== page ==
Would that be the same Brazil that pitched the bitch at the last Doha round with the group of 20 and all that, poor dirt farmers in their loincloths and all that?
If you believe in coincidence, you haven't looked close enough-Joe Leaphorn
 
PPVRA
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RE: Boeing Researching Biofuel Blend Jet Fuel

Fri May 11, 2007 11:38 am

Quoting Dougloid (Reply 31):

Would that be the same Brazil that pitched the bitch at the last Doha round with the group of 20 and all that, poor dirt farmers in their loincloths and all that?

I'm confused. Are you trying to hijack the thread or something?
"If goods do not cross borders, soldiers will" - Frederic Bastiat
 
Dougloid
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RE: Boeing Researching Biofuel Blend Jet Fuel

Sat May 12, 2007 2:59 am

Quoting PPVRA (Reply 32):
Quoting Dougloid (Reply 31):

Would that be the same Brazil that pitched the bitch at the last Doha round with the group of 20 and all that, poor dirt farmers in their loincloths and all that?

I'm confused. Are you trying to hijack the thread or something?

Yeah, pretty much. I'm interested in ag exports and ag policy. It sems a little disingenuous for the world's largest agricultural exporter (as you say) to complain that subsidies in other countries are wrecking their business. In fact it doesn't seem to have hurt Brazil a bit.
If you believe in coincidence, you haven't looked close enough-Joe Leaphorn
 
PPVRA
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RE: Boeing Researching Biofuel Blend Jet Fuel

Sat May 12, 2007 3:31 am

Quoting Dougloid (Reply 33):

Yeah, pretty much. I'm interested in ag exports and ag policy. It sems a little disingenuous for the world's largest agricultural exporter (as you say) to complain that subsidies in other countries are wrecking their business. In fact it doesn't seem to have hurt Brazil a bit.

I never said that, nor anything remotely close to that. I'm all for laissez-faire. But there is no point in hiding from the fact that tariffs decrease competition and artificially increase costs.
"If goods do not cross borders, soldiers will" - Frederic Bastiat
 
stxbohn
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RE: Boeing Researching Biofuel Blend Jet Fuel

Sat May 12, 2007 12:11 pm

Quoting Cloudyapple (Reply 1):
If the fuel is totally derived from plant then you emit zero CO2 net.

Not to be too technical; however, this would only really be true if the energy required to derive and process the biofuel was completely generated from biofuel too. Some combustion engine, heat source, or motor is probably running off fossil fuels, other renewable power, or nuclear in all cases of biodiesel, ethanol, bio-distillate, etc. generation.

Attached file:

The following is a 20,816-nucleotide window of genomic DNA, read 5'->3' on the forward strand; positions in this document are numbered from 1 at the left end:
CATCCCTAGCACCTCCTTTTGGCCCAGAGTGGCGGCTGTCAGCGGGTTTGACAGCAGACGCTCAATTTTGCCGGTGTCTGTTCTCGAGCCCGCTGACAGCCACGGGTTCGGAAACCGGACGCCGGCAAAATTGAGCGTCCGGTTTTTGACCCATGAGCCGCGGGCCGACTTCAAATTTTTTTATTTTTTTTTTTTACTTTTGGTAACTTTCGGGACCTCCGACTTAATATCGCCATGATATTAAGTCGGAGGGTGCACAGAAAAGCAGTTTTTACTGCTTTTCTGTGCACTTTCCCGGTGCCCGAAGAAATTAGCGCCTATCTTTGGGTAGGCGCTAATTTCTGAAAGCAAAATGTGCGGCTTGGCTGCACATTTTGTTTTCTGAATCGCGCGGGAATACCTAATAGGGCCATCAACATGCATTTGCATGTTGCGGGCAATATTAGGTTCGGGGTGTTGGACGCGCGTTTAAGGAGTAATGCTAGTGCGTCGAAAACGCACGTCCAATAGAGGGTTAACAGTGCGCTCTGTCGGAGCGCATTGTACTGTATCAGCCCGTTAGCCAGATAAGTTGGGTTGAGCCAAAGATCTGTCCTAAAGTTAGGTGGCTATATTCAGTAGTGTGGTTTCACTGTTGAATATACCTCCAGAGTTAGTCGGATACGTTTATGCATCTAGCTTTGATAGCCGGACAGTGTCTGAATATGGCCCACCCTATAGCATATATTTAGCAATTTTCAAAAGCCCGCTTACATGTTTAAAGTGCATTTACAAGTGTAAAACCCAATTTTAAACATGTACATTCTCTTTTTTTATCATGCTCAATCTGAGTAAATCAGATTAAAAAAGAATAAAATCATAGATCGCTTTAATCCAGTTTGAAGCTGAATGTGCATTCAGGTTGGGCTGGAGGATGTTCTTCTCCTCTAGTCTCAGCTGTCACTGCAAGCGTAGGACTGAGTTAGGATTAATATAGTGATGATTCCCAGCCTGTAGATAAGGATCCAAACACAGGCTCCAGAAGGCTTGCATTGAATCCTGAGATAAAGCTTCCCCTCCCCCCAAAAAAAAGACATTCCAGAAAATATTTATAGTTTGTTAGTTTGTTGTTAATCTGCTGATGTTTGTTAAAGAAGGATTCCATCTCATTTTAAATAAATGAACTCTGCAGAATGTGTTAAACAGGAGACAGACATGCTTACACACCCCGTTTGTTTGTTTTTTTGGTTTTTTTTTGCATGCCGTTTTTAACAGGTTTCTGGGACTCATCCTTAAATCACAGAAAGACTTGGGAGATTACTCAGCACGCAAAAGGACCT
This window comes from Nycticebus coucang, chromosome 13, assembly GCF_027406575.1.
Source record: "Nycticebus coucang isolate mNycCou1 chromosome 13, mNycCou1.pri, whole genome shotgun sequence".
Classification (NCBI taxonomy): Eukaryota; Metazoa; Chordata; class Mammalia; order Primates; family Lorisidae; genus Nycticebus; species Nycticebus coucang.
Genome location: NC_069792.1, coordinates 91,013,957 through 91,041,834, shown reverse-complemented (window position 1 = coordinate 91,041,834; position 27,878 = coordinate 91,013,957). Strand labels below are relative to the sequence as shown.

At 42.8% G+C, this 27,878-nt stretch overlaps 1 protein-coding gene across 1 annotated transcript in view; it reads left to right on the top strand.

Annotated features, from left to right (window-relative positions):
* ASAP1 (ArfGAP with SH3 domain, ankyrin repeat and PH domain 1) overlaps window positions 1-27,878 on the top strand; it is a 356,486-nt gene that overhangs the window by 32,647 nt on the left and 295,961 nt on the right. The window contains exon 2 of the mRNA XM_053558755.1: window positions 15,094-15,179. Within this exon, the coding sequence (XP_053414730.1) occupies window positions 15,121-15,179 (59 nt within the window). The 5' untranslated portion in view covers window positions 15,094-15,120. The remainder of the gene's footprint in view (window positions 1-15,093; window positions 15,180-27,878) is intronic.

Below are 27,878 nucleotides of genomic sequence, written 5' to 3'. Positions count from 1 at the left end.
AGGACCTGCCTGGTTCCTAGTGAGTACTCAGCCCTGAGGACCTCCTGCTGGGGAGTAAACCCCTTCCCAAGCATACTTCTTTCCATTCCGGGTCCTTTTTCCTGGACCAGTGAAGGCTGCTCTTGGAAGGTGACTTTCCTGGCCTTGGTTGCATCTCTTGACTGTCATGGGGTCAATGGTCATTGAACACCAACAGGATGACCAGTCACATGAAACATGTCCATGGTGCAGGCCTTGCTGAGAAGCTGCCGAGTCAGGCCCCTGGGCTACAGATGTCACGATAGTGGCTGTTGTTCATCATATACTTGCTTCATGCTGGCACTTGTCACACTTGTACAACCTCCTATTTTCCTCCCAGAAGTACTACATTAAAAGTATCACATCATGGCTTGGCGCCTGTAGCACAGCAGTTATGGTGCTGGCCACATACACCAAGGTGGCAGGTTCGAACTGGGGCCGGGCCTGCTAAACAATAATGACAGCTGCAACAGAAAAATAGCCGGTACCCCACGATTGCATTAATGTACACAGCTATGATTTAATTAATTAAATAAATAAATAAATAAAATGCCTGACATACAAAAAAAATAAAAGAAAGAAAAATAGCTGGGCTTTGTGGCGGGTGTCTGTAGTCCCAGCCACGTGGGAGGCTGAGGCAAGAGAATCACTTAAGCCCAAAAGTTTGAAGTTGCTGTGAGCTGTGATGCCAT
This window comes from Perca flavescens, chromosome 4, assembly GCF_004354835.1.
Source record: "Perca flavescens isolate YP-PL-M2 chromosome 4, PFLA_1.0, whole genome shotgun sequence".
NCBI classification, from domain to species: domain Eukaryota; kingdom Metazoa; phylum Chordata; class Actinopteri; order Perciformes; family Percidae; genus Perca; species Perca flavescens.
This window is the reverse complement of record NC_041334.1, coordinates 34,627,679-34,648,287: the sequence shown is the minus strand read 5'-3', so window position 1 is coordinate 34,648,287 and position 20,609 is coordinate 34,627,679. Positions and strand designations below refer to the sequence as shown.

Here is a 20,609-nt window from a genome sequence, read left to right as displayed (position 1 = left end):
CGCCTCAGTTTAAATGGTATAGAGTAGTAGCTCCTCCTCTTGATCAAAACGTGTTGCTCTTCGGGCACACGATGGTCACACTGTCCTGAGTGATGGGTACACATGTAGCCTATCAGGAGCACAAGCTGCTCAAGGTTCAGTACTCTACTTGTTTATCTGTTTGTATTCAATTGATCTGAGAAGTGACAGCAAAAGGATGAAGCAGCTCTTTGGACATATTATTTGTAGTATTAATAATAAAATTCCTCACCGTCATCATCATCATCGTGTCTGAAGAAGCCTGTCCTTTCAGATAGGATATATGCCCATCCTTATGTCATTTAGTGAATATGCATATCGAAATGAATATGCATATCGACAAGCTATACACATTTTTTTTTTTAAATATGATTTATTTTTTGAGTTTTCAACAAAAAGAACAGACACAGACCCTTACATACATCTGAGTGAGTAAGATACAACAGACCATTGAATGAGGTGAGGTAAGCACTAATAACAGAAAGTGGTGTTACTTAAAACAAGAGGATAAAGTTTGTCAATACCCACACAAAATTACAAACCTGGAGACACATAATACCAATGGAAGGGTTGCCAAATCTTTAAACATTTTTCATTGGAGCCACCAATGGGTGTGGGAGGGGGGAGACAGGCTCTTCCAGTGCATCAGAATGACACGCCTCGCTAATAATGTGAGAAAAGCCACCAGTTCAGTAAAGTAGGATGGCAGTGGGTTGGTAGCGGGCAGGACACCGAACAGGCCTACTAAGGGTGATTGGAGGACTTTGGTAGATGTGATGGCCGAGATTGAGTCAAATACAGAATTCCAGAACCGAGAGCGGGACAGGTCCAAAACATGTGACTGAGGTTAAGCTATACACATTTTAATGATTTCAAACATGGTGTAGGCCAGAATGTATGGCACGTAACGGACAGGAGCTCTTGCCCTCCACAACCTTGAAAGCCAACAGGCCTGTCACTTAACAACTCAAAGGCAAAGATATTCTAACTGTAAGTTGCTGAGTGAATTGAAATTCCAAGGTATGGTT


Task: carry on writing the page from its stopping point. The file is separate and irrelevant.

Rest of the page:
Chances are we will see a lot more ethanol and biodiesel before bio-Jet A or sister distillates. Jet A has some tough specs to meet as far as quality control - something along the lines of a airborne turbine connected to a oversized, aluminum beer can at sub-freezing temps  Smile. Gasolines and diesel have a little more flexibility when it comes to blending and less catastrophic consequences.


Brooks
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Dougloid
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RE: Boeing Researching Biofuel Blend Jet Fuel

Sat May 12, 2007 12:38 pm

Quoting PPVRA (Reply 34):
Quoting Dougloid (Reply 33):

Yeah, pretty much. I'm interested in ag exports and ag policy. It sems a little disingenuous for the world's largest agricultural exporter (as you say) to complain that subsidies in other countries are wrecking their business. In fact it doesn't seem to have hurt Brazil a bit.

I never said that, nor anything remotely close to that. I'm all for laissez-faire. But there is no point in hiding from the fact that tariffs decrease competition and artificially increase costs.

I did not mean to suggest that you said that, and for that you deserve a small mea culpa. I follow the WTO pretty closely and Brazil is one of the group of 20 or 18 or whomever that made such a big issue of it at the Doha round. I agree that tariffs decrease competition and raise prices but the subsidies that the group of 19 or 21 were complaining so bitterly about are price supports that guarantee a price floor. If the cost of production drops below a certain level it gets supported. As it happens the corn loan price is about $2 right now so not a dollar of subsidy will be paid with the market price at about $4.50 per bushel.